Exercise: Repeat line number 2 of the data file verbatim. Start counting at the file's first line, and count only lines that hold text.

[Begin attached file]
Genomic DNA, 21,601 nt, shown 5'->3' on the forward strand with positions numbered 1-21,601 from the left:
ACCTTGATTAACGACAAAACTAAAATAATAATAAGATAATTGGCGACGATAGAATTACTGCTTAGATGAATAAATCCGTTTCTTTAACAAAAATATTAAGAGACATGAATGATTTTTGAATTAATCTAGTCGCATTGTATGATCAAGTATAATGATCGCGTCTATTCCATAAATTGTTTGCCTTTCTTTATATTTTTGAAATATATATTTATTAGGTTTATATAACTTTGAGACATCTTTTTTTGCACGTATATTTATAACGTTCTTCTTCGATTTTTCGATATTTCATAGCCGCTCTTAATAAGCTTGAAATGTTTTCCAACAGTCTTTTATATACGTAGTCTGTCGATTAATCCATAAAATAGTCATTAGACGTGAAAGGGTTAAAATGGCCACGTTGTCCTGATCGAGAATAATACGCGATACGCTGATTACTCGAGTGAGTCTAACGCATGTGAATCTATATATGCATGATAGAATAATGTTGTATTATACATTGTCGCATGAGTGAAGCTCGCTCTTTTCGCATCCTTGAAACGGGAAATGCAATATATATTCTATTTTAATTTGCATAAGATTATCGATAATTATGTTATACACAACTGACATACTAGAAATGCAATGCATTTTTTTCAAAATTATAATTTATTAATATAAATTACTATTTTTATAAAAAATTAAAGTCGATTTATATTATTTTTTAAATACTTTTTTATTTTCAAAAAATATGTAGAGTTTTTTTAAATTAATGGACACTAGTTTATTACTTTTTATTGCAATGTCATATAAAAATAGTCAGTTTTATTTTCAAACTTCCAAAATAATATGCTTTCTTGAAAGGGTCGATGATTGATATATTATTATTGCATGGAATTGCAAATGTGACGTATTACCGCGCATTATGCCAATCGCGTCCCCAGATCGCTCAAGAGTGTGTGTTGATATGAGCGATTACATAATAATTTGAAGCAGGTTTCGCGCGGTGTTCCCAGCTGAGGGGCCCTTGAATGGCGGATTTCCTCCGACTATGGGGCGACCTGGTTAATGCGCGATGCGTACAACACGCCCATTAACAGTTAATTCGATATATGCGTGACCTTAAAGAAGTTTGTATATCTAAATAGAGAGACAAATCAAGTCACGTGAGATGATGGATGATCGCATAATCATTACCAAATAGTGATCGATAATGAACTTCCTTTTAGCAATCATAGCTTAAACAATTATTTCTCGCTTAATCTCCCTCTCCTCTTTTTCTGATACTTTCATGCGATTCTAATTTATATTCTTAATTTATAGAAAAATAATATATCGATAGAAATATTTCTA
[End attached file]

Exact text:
ACCTTGATTAACGACAAAACTAAAATAATAATAAGATAATTGGCGACGATAGAATTACTGCTTAGATGAATAAATCCGTTTCTTTAACAAAAATATTAAGAGACATGAATGATTTTTGAATTAATCTAGTCGCATTGTATGATCAAGTATAATGATCGCGTCTATTCCATAAATTGTTTGCCTTTCTTTATATTTTTGAAATATATATTTATTAGGTTTATATAACTTTGAGACATCTTTTTTTGCACGTATATTTATAACGTTCTTCTTCGATTTTTCGATATTTCATAGCCGCTCTTAATAAGCTTGAAATGTTTTCCAACAGTCTTTTATATACGTAGTCTGTCGATTAATCCATAAAATAGTCATTAGACGTGAAAGGGTTAAAATGGCCACGTTGTCCTGATCGAGAATAATACGCGATACGCTGATTACTCGAGTGAGTCTAACGCATGTGAATCTATATATGCATGATAGAATAATGTTGTATTATACATTGTCGCATGAGTGAAGCTCGCTCTTTTCGCATCCTTGAAACGGGAAATGCAATATATATTCTATTTTAATTTGCATAAGATTATCGATAATTATGTTATACACAACTGACATACTAGAAATGCAATGCATTTTTTTCAAAATTATAATTTATTAATATAAATTACTATTTTTATAAAAAATTAAAGTCGATTTATATTATTTTTTAAATACTTTTTTATTTTCAAAAAATATGTAGAGTTTTTTTAAATTAATGGACACTAGTTTATTACTTTTTATTGCAATGTCATATAAAAATAGTCAGTTTTATTTTCAAACTTCCAAAATAATATGCTTTCTTGAAAGGGTCGATGATTGATATATTATTATTGCATGGAATTGCAAATGTGACGTATTACCGCGCATTATGCCAATCGCGTCCCCAGATCGCTCAAGAGTGTGTGTTGATATGAGCGATTACATAATAATTTGAAGCAGGTTTCGCGCGGTGTTCCCAGCTGAGGGGCCCTTGAATGGCGGATTTCCTCCGACTATGGGGCGACCTGGTTAATGCGCGATGCGTACAACACGCCCATTAACAGTTAATTCGATATATGCGTGACCTTAAAGAAGTTTGTATATCTAAATAGAGAGACAAATCAAGTCACGTGAGATGATGGATGATCGCATAATCATTACCAAATAGTGATCGATAATGAACTTCCTTTTAGCAATCATAGCTTAAACAATTATTTCTCGCTTAATCTCCCTCTCCTCTTTTTCTGATACTTTCATGCGATTCTAATTTATATTCTTAATTTATAGAAAAATAATATATCGATAGAAATATTTCTA